Founded in Charleston at the turn of the century by Reverend Daniel Joseph Jenkins, a pastor and former slave determined to give homeless African-American children a better life, the Jenkins Orphanage Band created an irresistible hybrid of martial music and the “raggedy, rattly sound” of “rag” from Geechee/Gullah culture, and incubated the talents of men who helped shape American jazz. A trip to New York City launched a global craze for both the music and the dancing that often accompanied it—the “twisting and twirling and tapping their toes, knocking their knees, and flapping their arms”—soon known as the Charleston. Rockwell (Truck Stop) keeps the story focused and lively, with just enough social and emotional framing (Reverend Jenkins “was always looking for a way to turn bad into good” is a recurring refrain) to add resonance. Bootman’s (Love Twelve Miles Long) sepia tones and military blues beautifully evoke a distant time, but his pictures are at their most fun when he shows how the band brought people everywhere to their feet. Ages 7–11. Author’s agent: Michael Bourret, Dystel & Goderich Literary Management. (Nov.)¦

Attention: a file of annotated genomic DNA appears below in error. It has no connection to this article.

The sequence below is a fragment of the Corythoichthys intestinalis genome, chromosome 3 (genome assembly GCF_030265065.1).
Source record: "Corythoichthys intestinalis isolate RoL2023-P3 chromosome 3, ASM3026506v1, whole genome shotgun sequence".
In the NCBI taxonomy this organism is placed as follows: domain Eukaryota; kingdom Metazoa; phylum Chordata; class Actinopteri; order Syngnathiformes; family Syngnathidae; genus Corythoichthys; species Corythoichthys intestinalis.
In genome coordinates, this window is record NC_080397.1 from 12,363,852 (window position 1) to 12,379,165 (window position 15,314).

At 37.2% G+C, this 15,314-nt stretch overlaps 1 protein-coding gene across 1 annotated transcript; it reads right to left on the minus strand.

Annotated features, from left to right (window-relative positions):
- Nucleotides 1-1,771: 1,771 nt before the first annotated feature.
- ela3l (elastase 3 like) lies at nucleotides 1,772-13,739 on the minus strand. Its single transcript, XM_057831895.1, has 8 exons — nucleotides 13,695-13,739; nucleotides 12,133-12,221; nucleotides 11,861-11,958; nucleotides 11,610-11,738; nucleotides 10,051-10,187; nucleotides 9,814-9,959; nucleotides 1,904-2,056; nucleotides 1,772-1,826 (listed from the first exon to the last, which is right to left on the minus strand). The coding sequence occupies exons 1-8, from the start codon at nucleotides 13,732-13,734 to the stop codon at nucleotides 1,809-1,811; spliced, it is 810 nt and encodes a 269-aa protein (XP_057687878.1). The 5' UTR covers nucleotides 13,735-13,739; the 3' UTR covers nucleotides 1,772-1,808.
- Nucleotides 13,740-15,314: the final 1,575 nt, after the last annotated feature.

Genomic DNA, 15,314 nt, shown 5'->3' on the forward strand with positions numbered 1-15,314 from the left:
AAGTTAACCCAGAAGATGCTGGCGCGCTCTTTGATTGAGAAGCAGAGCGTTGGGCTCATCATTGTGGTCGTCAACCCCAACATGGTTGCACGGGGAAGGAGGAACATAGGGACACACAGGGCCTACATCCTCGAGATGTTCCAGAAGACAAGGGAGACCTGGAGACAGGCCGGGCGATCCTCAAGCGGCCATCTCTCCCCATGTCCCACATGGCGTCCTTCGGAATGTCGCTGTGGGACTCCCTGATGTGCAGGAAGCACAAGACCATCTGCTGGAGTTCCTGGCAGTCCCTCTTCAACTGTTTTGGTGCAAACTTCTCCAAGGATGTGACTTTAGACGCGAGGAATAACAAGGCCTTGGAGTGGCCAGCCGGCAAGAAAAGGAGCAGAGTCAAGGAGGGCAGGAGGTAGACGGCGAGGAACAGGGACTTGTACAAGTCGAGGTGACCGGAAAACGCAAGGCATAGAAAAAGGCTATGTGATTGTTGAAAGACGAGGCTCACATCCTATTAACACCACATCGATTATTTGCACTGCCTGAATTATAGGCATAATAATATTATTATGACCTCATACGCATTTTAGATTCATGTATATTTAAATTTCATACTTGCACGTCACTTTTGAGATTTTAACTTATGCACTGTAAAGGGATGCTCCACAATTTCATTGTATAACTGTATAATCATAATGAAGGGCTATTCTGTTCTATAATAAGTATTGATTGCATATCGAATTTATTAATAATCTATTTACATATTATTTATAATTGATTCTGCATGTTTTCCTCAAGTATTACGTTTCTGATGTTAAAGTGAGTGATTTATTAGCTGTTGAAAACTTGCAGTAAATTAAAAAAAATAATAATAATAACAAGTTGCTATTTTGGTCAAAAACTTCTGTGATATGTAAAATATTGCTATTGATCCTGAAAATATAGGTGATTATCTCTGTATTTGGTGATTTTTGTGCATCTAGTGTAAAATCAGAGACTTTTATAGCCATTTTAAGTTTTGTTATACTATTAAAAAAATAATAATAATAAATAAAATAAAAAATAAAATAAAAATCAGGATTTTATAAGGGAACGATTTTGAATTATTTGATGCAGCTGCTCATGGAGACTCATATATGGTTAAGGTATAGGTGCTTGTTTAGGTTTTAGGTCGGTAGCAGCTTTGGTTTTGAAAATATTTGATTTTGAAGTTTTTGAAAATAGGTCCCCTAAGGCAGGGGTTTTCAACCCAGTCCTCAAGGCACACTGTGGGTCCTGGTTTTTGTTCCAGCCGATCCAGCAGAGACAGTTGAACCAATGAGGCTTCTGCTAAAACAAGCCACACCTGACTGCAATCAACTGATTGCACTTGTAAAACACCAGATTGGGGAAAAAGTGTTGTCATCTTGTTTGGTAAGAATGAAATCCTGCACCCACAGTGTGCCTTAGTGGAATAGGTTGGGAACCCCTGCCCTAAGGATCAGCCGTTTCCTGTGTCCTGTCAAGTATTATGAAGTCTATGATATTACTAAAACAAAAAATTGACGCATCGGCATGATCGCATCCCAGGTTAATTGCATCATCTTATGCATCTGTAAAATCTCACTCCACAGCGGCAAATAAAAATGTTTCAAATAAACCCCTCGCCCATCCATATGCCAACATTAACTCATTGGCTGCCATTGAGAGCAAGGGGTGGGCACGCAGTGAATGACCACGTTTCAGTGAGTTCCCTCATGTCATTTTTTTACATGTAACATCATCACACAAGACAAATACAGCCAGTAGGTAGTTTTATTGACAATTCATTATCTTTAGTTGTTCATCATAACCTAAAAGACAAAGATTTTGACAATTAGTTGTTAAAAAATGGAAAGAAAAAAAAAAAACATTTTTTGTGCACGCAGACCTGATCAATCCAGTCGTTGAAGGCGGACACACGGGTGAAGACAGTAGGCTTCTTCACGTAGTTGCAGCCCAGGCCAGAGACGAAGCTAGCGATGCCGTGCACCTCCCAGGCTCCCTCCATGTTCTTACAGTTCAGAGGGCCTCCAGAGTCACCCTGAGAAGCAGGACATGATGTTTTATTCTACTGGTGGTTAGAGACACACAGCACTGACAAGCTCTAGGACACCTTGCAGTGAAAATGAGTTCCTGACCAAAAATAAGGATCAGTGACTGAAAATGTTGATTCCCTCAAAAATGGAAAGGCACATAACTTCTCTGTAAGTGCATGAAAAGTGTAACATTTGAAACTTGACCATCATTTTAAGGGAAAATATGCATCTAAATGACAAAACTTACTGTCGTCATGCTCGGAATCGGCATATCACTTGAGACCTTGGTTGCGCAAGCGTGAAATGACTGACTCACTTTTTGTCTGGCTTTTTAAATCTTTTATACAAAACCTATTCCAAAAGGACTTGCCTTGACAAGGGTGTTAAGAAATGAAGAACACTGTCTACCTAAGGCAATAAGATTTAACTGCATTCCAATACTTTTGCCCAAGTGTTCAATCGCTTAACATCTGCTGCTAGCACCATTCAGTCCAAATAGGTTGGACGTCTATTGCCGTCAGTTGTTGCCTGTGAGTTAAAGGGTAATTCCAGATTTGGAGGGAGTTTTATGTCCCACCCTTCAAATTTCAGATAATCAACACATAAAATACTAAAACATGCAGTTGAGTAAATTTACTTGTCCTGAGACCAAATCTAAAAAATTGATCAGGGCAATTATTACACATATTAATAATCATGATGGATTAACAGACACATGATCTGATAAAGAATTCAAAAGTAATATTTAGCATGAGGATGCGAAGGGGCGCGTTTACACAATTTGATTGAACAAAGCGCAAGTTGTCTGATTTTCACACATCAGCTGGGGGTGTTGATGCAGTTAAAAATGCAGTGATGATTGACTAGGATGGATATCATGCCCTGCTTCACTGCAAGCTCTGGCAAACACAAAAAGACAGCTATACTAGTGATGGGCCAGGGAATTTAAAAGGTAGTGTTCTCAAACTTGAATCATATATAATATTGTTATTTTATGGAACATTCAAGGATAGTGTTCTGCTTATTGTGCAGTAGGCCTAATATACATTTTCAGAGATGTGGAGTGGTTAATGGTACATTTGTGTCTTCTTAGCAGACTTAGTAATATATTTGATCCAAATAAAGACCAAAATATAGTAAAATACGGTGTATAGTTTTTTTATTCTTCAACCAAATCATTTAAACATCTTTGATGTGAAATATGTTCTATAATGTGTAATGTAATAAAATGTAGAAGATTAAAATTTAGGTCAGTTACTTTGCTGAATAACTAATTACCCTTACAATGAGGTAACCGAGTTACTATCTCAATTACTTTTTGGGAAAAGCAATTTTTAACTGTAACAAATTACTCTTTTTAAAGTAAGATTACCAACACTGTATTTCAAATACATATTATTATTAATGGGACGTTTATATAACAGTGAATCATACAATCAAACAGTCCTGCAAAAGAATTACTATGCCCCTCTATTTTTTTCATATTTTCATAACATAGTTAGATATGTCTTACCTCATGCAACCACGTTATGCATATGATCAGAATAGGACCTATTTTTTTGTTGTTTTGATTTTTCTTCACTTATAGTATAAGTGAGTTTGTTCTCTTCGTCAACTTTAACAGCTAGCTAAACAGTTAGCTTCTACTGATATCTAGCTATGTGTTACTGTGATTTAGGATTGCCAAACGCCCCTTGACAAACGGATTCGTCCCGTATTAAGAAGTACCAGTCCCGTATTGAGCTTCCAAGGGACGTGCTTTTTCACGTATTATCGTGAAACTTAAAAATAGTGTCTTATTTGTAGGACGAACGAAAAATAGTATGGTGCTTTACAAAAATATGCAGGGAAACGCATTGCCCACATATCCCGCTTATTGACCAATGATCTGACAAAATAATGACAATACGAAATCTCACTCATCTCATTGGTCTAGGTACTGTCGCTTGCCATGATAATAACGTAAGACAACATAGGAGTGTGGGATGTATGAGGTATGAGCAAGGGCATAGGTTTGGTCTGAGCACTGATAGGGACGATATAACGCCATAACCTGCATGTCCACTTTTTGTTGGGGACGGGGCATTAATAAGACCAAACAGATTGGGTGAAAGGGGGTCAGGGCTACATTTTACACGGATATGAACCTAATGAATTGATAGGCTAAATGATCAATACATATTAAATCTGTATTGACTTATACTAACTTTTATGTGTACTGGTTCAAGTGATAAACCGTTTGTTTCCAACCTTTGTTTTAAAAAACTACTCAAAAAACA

Children's Literature - Sylvia Firth
In 1891, seeking to meet a great need, Reverend Daniel Joseph Jenkins established an orphanage in Charleston, S.C. Needing to provide for the hundreds of children in his care, Jenkins asked residents of the town to donate old musical instruments. After teachers were located to teach the children how to play, a band was formed. Soon they were performing on the streets of the city, adding their own special interpretation of Geechee and Gullah rhythms as well as dance movements. The band began earning substantial money after they took their unique music to New York City. Soon everyone was happily dancing with the band to what became known as the Charleston. As the band's fame spread, the musicians traveled to Europe and delighted audiences in Paris and London. Enough funds were earned to keep the orphanage running to this day. This account of how "rag" music began in a southern orphanage should delight youngsters whether they hear it read aloud at storytime or read it on their own. The wonderful full-color illustrations are in perfect accord with the text. While this is a perfect story to share during Black History Month, it should also be enjoyed year round. Librarians, definitely place this title on the "first purchase" list. Reviewer: Sylvia Firth